Shareholders have the most to gain with one class of common shares: Telus

Shares in Telus Corp. could fall if shareholders vote against creating a single class of common shares, the company said Monday as it argued for the proposal a New York hedge fund is working to defeat.

Telus chief financial officer Robert McFarlane said that as of last week the company’s common shares were up 5.5 per cent and its non-voting shares were up 7.2 per cent since the plan was announced in late February.

“The good part for our shareholders is that our share prices have gone up significantly greater than the market or our peers,” he said, noting the Toronto Stock Exchange declined 3.1 per cent in that period.

“If it’s voted down, those gains could reverse and so our shareholders could have a value destruction.”

Telus shareholders will vote on the proposal to create a single class of common shares at the company’s annual meeting on May 9 in Edmonton. Telus said a single class will provide better liquidity and benefit all shareholders.

However, Mason Capital Management has urged Telus shareholders to vote against creating the single class of shares. The U.S.-based investor said one class of common shares would hurt liquidity and reduce the allowed level of foreign investment.

“The imposition of burdensome foreign ownership procedures, and the risks to non-Canadian investors if foreign ownership problems arise, will further dampen liquidity,” Mason Capital said in a letter to Telus shareholders.

“If the aggregate holdings by non-Canadians of voting and non-noting shares currently exceed 33 per cent, Telus will be required to force non-Canadians to sell their shares in order to implement the proposal.”

The Telus plan to consolidate its shares requires approval by two-thirds of both its common and non-voting shareholders at the annual meeting. Mason already owns a fifth of the common shares and could get support from other shareholders.

Vancouver-based Telus said its plan would give each shareholder one vote for every one share they own and accuses Mason of trying to defeat the proposal for its own short-term profit.

Non-voting shares tend to trade at a discount to common shares, but after Telus disclosed its plan, both classes of stock started to align with each other in anticipation of the arrangement being a success.

McFarlane said Mason wants the spread between the two classes of shares to widen only to make money.

He said Mason owns 33 million voting shares, or 19 per cent, and shorted almost the same amount in non-voting shares, essentially betting the price of those shares will fall if the share consolidation plan is defeated.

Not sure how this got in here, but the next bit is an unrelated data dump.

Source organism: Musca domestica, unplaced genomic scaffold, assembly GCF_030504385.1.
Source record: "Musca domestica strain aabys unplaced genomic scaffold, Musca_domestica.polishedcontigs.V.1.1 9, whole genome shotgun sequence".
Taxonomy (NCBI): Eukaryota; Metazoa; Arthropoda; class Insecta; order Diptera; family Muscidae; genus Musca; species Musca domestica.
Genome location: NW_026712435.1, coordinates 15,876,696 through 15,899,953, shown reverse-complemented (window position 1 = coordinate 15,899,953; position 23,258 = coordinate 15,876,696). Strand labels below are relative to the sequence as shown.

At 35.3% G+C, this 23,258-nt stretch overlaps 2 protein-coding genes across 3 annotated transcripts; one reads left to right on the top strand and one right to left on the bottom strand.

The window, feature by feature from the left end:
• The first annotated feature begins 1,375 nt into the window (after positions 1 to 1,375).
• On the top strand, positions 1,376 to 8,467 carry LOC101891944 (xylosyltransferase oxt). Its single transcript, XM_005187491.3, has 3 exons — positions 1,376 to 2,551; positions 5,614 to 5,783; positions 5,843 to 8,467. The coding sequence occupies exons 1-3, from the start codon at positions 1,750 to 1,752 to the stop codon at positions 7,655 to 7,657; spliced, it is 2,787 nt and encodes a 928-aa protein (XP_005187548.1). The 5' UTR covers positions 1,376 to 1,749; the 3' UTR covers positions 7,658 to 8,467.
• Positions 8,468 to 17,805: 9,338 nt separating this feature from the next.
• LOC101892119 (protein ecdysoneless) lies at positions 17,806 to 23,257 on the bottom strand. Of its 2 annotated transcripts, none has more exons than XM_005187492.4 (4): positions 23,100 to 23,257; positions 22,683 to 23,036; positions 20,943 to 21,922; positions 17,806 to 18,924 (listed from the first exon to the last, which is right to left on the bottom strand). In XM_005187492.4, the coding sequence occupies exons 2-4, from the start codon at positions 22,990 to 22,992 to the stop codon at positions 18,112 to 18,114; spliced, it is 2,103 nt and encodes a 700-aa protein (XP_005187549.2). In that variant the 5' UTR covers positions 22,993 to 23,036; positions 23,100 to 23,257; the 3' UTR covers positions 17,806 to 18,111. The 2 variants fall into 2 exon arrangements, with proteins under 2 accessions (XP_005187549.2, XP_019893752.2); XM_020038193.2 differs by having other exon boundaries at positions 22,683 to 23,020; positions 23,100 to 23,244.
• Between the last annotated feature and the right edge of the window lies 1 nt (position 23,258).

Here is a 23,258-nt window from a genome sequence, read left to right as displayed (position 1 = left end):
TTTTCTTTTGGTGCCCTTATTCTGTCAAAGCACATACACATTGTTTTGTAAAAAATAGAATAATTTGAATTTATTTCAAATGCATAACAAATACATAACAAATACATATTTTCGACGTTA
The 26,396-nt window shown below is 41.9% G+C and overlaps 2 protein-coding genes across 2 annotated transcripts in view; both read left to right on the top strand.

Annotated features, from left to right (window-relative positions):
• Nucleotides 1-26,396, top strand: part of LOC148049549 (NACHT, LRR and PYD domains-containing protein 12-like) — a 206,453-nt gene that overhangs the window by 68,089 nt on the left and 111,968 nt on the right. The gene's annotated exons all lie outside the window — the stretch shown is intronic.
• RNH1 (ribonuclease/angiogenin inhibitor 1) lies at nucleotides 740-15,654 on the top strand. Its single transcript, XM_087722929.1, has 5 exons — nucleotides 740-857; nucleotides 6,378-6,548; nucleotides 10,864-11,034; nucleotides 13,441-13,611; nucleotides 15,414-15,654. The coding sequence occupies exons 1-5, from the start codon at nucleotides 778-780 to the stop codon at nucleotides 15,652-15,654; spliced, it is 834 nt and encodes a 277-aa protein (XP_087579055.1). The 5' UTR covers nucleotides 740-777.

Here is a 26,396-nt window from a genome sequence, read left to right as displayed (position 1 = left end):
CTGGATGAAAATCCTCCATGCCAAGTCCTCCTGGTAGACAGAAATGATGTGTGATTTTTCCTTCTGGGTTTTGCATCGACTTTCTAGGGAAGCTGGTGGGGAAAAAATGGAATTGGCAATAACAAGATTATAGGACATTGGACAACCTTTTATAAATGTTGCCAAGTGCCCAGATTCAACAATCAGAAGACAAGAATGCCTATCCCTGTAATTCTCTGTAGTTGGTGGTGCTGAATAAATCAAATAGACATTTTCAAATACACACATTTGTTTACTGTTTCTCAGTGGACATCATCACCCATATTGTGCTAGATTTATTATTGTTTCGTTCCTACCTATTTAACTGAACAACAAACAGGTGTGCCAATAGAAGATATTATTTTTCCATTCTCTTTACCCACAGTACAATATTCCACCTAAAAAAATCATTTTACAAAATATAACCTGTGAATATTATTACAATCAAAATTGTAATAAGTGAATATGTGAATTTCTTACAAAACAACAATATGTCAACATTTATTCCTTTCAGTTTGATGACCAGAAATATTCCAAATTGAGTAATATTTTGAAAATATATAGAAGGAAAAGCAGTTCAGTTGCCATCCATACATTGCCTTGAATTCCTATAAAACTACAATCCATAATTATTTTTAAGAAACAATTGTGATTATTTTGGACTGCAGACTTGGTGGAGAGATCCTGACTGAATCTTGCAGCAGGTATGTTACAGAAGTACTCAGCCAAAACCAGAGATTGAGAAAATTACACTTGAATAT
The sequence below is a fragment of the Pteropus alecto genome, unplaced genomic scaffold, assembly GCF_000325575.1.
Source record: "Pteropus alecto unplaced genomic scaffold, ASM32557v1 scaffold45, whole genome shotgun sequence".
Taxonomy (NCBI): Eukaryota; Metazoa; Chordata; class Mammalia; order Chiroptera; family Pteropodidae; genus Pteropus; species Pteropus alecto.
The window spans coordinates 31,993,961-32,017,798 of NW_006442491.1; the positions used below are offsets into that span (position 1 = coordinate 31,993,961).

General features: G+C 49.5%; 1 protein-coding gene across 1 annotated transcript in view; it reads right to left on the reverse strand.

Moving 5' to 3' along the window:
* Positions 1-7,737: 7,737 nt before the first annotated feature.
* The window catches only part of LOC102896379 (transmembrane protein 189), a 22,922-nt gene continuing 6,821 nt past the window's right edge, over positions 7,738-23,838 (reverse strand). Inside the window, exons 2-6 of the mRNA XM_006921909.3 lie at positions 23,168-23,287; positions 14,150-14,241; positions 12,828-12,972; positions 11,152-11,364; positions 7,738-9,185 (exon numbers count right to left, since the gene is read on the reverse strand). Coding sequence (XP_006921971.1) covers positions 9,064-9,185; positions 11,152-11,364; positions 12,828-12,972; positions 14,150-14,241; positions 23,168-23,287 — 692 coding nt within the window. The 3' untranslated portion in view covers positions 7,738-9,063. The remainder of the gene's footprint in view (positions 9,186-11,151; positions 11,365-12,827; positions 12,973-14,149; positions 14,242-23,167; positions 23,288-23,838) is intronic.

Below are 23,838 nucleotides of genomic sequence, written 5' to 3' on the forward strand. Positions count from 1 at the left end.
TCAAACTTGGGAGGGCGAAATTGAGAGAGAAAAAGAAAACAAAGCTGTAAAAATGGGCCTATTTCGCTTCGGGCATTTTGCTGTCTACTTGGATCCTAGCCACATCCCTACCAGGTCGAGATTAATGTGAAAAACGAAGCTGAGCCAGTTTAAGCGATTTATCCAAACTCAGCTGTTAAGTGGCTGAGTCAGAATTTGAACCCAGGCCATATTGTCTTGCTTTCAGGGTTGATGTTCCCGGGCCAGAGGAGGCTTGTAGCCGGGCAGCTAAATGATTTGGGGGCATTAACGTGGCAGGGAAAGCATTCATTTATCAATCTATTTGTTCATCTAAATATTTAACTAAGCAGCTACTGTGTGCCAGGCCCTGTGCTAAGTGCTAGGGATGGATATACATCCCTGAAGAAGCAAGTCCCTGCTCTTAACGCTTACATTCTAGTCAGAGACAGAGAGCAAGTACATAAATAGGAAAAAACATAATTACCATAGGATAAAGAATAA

“So why would someone go long and short in the same company? The answer is they’ve got a trading strategy that maximizes the gap between the two share classes. So they will benefit economically to the extent that gap widens,” McFarlane said.

The spread was about four per cent, or $2.50, before the announcement, and had narrowed to between 40 cents to 50 cents, he said.

Canaccord Genuity analyst Dvai Ghose said one class of shares is in the interests of all Telus shareholders, noting Telus shares have gone up since the February proposal.

“In contrast, shares of Telus’ nearest peer BCE are flat over the same period, suggesting that the proposed collapse has not impacted voting shareholders negatively,” Ghose wrote in a recent research note.

Telus has said foreign ownership in its shares has never exceeded 20 per cent since U.S.-based telecom Verizon sold its last stake in the company in 2004.

Traditionally, the non-voting shares have been primarily held by Canadian institutional and retail investors.

Proxy advisory firm Glass, Lewis & Co. reiterated Monday its recommendation to institutional clients that they vote in favour of the plan to eliminate the dual class share structure.

On Friday, proxy advisory firm Institutional Shareholder Services reiterated its support for a single class of shares and recommended to its institutional clients that it support the proposal.

Note to readers: This is a corrected story. An earlier version indicated Mason needed two-thirds of shareholders to block the Telus plan.